As used herein, oxygen may at times be interchangeable with air. It is noted that oxygen constitutes about 20% content in air.

Brief Description of the Drawings

Further advantages of the present invention will become apparent from the following detailed description of the invention when read in conjunction with the accompanying drawing of which Fig. 1 is a general schematic diagram of the gas mixing apparatus utilizing a differential pressure gauge, flow meters and a static mixing chamber.

Detailed Description of the Invention

This invention provides a compact gas mixing apparatus which can produce a mixture of a minor gas and a major gas, preferably oxygen or air as the minor gas, and nitrogen as the major gas, in a concentration of from about 100 ppm to about 10,000 ppm of oxygen or air in nitrogen, and more preferably, from between about 500 ppm to about 2,000 ppm of oxygen or air in nitrogen using a static mixing chamber. This apparatus consists of a fixed, in-line baffle, which causes the gases to shear and swirl, thus providing a homogeneous output.

This present invention provides a stable oxygen concentration in a gas mixture that is obtained by mixing nitrogen, and air or oxygen in a mixing panel where the pressure differential between the nitrogen supply and the oxygen supply is measured and controlled to vary by no more than about 5 inches water column. The mixture is homogenized by passing it through a static spiral mixer. The technique is particularly advantageous where the amount of oxygen or air mixed into the nitrogen is sufficient to give a final nitrogen concentration of preferably between about 100 ppm and about 10,000 ppm oxygen or air in nitrogen, more preferably between about 500 ppm and about 2,000 ppm oxygen or air in nitrogen.

This invention significantly differs from the prior art design which measures two gas streams, and mixes the gas streams in a surge tank.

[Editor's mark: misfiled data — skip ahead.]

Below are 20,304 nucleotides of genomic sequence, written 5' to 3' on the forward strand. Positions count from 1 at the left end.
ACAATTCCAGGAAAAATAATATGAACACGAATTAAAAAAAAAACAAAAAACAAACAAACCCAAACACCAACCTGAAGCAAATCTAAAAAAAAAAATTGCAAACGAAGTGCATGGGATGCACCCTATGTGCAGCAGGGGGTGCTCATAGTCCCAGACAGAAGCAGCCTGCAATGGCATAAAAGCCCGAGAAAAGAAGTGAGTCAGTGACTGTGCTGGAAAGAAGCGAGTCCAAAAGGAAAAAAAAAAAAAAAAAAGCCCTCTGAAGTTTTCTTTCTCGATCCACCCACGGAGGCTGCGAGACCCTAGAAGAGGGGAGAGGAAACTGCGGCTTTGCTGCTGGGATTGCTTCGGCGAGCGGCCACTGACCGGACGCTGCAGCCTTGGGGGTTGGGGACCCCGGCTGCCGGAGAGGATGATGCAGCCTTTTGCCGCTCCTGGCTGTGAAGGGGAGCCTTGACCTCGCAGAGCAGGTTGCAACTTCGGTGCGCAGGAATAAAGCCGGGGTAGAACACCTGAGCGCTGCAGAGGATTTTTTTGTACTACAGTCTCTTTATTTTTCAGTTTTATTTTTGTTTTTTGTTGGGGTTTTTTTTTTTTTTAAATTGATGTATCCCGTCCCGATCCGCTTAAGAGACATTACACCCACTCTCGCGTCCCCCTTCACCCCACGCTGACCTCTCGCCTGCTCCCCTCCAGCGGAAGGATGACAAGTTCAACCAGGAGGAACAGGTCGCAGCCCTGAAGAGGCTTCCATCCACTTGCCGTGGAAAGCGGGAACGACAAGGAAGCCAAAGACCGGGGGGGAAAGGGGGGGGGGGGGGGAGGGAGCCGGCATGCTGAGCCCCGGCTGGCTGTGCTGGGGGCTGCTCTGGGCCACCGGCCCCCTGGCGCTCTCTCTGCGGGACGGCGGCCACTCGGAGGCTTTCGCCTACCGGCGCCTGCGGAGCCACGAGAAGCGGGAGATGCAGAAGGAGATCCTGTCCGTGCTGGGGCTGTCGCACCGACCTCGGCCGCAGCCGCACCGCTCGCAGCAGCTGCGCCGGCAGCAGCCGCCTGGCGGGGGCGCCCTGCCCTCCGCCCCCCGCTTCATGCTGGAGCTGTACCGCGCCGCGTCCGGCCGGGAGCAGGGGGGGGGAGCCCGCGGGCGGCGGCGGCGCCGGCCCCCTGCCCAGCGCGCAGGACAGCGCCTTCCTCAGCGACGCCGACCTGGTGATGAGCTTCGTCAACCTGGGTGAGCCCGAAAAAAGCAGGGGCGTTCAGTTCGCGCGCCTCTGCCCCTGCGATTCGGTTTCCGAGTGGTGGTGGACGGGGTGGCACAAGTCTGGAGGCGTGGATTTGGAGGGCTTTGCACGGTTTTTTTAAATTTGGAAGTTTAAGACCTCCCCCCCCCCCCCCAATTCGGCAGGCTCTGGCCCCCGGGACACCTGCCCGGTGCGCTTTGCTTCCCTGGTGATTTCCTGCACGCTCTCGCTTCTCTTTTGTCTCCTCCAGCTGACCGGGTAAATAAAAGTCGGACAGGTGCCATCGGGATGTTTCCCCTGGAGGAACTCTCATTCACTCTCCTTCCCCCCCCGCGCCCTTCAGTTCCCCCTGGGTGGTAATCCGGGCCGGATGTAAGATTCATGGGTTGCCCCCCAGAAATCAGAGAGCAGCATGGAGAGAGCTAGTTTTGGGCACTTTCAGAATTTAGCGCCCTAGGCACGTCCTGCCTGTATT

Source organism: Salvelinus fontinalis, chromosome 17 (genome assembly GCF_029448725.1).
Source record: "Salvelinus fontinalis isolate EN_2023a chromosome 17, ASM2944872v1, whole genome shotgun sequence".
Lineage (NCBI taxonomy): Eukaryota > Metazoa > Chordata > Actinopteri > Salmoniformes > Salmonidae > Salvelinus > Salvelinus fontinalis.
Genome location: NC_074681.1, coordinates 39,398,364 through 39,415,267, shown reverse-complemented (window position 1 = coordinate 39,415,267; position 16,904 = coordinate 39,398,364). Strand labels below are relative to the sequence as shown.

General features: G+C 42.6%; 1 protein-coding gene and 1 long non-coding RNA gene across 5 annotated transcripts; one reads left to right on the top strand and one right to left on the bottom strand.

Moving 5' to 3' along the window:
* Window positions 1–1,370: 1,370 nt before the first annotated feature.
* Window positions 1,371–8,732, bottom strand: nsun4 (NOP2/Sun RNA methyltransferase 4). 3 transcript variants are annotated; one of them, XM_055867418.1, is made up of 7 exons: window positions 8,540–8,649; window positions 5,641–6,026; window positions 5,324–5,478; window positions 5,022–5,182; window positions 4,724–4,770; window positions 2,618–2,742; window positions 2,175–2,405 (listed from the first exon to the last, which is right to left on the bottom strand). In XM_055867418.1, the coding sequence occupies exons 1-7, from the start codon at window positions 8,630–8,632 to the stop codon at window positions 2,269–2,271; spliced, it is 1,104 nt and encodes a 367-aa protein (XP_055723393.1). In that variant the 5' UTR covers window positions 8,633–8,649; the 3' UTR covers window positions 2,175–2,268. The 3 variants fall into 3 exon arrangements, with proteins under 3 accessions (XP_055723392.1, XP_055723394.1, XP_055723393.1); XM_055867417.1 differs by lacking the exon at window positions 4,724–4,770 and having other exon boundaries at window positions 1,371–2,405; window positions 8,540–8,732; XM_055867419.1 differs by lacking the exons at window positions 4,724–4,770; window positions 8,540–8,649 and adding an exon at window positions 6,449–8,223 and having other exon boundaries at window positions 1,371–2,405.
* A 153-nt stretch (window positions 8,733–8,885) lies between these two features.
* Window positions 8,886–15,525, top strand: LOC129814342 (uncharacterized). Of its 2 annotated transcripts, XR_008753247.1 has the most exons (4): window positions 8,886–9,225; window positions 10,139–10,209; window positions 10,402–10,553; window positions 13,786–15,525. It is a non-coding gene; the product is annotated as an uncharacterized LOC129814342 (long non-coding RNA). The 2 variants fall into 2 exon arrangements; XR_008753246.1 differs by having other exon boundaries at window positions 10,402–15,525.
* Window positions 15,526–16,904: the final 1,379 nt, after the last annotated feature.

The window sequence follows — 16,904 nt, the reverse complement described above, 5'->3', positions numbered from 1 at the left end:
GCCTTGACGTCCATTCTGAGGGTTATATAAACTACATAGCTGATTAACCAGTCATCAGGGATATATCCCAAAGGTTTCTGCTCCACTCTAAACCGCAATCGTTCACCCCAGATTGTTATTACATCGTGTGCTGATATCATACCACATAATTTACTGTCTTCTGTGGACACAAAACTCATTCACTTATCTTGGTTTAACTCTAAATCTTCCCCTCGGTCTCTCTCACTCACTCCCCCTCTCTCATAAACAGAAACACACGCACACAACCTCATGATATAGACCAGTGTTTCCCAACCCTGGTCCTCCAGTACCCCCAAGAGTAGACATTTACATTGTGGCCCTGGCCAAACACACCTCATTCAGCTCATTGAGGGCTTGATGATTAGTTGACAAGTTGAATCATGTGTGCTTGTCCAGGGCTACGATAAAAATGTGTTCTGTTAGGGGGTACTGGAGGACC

Small pressure fluctuations between the major and minor gases adversely affects the accuracy of the mix. To contain costs, inexpensive flow meters were left in the design, but a differential pressure gauge was incorporated to measure and control the differential pressure between the major and minor gases to less than about 5 inches of water column.

The present invention uses a static mixing chamber. Such static mixing chambers consist of fixed, in-line baffles which cause the gases to shear and swirl, providing a homogeneous output. The use of the static mixing chamber offsets the cost of the differential pressure gauge, and contributes greatly to the compact size of the present gas mixing apparatus.

Here, mechanical regulators are used to control the nitrogen and oxygen streams, and a differential pressure indicator is used to ensure that the two gas streams are regulated within 5 inches of water column pressure. The regulated gas stream flows are controlled using a flow meter, such as a rotameter, and are adjusted to deliver the desired measured gas mixture. The two gas streams are then mixed in a static mixing chamber, and the final gas mixture is then delivered to a reflow oven.

The present invention produces a stable gas mixture with an accuracy of ± 1 ppm with a gas mixture of 100 ppm. A simple differential pressure gauge produces a accuracy of a wide variety of flow ranges and gas mixtures of up to about ± 1 ppm. The accuracy was improved by assuring identical delivery pressure of the two gas streams to ± 5 inches of water column. The delivery pressure in this invention has been measured to up to about ± 300 inches of water column.